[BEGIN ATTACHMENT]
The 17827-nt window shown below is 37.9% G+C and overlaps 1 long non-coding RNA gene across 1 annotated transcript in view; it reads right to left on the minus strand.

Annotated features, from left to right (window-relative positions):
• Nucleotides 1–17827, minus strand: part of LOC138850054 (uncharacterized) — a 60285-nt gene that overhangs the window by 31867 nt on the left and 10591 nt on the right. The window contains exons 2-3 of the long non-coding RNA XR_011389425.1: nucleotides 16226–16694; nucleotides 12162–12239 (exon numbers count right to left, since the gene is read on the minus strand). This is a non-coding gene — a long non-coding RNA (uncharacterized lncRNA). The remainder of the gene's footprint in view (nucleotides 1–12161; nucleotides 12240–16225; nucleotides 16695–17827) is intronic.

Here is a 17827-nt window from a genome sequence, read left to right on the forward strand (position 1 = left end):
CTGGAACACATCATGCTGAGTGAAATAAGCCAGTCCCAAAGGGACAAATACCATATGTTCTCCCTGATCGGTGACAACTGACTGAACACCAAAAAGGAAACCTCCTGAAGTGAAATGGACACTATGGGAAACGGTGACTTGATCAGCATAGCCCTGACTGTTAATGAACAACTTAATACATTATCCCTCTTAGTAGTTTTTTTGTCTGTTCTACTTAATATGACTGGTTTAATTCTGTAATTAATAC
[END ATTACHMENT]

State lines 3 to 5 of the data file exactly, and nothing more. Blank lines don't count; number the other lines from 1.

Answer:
• Nucleotides 1–17827, minus strand: part of LOC138850054 (uncharacterized) — a 60285-nt gene that overhangs the window by 31867 nt on the left and 10591 nt on the right. The window contains exons 2-3 of the long non-coding RNA XR_011389425.1: nucleotides 16226–16694; nucleotides 12162–12239 (exon numbers count right to left, since the gene is read on the minus strand). This is a non-coding gene — a long non-coding RNA (uncharacterized lncRNA). The remainder of the gene's footprint in view (nucleotides 1–12161; nucleotides 12240–16225; nucleotides 16695–17827) is intronic.

Here is a 17827-nt window from a genome sequence, read left to right on the forward strand (position 1 = left end):
CTGGAACACATCATGCTGAGTGAAATAAGCCAGTCCCAAAGGGACAAATACCATATGTTCTCCCTGATCGGTGACAACTGACTGAACACCAAAAAGGAAACCTCCTGAAGTGAAATGGACACTATGGGAAACGGTGACTTGATCAGCATAGCCCTGACTGTTAATGAACAACTTAATACATTATCCCTCTTAGTAGTTTTTTTGTCTGTTCTACTTAATATGACTGGTTTAATTCTGTAATTAATAC